European Journal of Epidemiology

, Volume 19, Issue 12, pp 1119–1122 | Cite as

Prisoners are at risk for hepatitis C transmission

  • Tony Butler
  • Azar Kariminia
  • Michael Levy
  • John Kaldor
Article

Abstract

Objective: Determine the incidence of hepatitis C virus antibodies among a cohort of prisoners. Design: Follow-up study of a random sample of prisoners who participated in a cross-sectional survey in 1996. Setting: 29 correctional centres in New South Wales (Australia). Participants: 181 adult prisoners (163 men and 18 women). Results: The incidence of hepatitis C virus antibody among the 90 inmates who were seronegative at the first test in 1996 was 7.1 per 100 person-years (16 seroconverters). Among the 90 inmates, 37 had re-entered the prison system following release into the community and 53 had been continuously detained. The seroconversion rate was higher among the re-entrants compared with those who had been continuously incarcerated (10.8 vs. 4.5 per 100 person-years, p=0.07). However, when the data was stratified by injecting status, the seroconversion rate in the two groups was similar. Most of the seroconverters had histories of injecting drug users (14/16). The overall incidence among injectors was 19.3 per 100 person years (95% CI: 9.1–29.2). Conclusions: Hepatitis C transmission occurs inside the prison with injecting drug use the likely cause. Among non-injectors, tattooing was the most likely mode of transmission. Harm minimisation measures with proven effectiveness need to be considered for this environment.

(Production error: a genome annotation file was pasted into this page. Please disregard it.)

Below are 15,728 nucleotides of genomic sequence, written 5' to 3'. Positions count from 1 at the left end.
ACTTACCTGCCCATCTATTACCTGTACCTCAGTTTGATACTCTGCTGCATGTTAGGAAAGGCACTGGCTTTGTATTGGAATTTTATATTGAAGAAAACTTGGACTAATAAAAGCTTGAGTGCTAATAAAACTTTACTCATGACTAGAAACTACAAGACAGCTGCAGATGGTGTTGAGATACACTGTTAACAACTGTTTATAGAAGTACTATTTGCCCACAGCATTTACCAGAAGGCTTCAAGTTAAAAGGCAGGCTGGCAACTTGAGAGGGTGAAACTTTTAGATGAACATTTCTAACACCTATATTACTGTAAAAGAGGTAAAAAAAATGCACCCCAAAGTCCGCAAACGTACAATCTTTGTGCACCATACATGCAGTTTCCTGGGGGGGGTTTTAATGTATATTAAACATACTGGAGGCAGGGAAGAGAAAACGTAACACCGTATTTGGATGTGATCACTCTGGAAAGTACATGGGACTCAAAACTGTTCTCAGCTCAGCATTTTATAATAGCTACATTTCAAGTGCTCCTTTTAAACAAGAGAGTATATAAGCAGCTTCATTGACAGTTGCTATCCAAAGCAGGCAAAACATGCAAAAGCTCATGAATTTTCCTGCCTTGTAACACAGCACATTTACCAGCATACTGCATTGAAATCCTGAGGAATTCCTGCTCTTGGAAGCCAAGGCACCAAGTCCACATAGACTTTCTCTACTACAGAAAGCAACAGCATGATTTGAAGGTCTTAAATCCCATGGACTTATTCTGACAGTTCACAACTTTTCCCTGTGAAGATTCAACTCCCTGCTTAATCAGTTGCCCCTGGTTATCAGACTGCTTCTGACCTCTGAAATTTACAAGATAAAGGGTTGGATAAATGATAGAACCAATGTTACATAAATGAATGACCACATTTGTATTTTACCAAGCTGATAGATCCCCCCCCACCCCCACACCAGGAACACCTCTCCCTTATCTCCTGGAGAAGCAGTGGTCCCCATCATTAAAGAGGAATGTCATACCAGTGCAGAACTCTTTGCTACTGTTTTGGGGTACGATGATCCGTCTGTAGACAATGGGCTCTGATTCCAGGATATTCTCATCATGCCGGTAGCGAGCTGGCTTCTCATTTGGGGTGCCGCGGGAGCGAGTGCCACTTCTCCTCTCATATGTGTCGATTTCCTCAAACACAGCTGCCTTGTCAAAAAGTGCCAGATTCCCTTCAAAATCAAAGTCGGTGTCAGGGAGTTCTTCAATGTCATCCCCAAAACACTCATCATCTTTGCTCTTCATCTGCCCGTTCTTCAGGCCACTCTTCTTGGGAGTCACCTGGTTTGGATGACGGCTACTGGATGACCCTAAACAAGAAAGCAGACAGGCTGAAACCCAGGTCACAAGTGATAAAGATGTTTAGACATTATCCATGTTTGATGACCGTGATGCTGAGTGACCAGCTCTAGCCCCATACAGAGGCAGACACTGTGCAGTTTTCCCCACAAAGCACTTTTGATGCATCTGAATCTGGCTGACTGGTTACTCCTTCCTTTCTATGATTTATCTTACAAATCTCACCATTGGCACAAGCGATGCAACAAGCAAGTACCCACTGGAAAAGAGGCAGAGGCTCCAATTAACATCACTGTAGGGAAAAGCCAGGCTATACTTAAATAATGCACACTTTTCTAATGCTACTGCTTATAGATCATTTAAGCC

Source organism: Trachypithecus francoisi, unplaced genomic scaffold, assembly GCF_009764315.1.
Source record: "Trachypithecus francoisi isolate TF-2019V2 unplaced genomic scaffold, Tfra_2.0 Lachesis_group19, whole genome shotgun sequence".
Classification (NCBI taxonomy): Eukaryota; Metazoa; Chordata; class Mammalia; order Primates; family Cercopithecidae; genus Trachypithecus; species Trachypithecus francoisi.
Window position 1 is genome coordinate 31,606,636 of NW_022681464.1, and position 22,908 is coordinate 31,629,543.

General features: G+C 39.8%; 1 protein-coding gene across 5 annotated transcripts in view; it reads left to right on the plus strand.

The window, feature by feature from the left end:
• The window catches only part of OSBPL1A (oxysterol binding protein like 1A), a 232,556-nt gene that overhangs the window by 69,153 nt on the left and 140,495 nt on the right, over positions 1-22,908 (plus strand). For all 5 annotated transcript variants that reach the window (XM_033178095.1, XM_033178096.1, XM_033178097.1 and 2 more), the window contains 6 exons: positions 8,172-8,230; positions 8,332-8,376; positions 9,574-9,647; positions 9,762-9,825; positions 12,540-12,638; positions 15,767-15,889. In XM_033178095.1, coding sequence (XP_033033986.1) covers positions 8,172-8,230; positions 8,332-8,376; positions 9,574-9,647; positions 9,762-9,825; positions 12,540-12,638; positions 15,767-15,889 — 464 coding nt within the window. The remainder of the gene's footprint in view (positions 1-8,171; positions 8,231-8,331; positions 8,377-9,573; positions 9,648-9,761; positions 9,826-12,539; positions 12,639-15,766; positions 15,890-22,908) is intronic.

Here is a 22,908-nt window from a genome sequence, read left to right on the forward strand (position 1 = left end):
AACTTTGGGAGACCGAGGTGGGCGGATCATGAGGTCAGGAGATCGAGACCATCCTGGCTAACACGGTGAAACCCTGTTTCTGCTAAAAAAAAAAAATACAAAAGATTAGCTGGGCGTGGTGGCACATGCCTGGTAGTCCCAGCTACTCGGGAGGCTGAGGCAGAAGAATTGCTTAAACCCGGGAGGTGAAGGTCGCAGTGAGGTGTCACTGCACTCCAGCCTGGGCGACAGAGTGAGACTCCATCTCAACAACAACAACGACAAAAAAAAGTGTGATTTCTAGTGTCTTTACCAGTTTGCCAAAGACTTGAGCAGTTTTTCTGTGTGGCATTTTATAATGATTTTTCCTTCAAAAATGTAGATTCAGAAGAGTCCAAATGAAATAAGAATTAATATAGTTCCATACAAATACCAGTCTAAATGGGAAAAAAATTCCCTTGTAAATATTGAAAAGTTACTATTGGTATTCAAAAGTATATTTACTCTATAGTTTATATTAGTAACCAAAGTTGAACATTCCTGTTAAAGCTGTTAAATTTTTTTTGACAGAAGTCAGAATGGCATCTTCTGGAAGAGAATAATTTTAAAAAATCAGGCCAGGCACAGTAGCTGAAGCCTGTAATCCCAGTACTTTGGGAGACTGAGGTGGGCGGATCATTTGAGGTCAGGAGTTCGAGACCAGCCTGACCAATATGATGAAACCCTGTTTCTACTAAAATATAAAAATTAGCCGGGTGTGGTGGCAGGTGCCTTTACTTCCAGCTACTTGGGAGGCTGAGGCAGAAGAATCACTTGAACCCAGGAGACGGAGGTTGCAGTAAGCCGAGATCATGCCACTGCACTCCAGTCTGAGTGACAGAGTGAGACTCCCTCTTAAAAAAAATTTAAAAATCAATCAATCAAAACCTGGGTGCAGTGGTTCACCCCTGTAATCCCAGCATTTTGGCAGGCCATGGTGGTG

Keywords

Australia Hepatitis C Incidence Injecting drug use prisoners Tattooing 

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Copyright information

© Kluwer Academic Publishers 2004

Authors and Affiliations

  • Tony Butler
    • 1
    • 2
  • Azar Kariminia
    • 1
    • 2
  • Michael Levy
    • 1
  • John Kaldor
    • 3
  1. 1.Centre for Health Research in Criminal JusticeMatraville, SydneyAustralia
  2. 2.University of New South Wales (School of Public Health and Community Medicine)Sydney
  3. 3.National Centre in HIV Epidemiology and Clinical Research, Level 2SydneyAustralia

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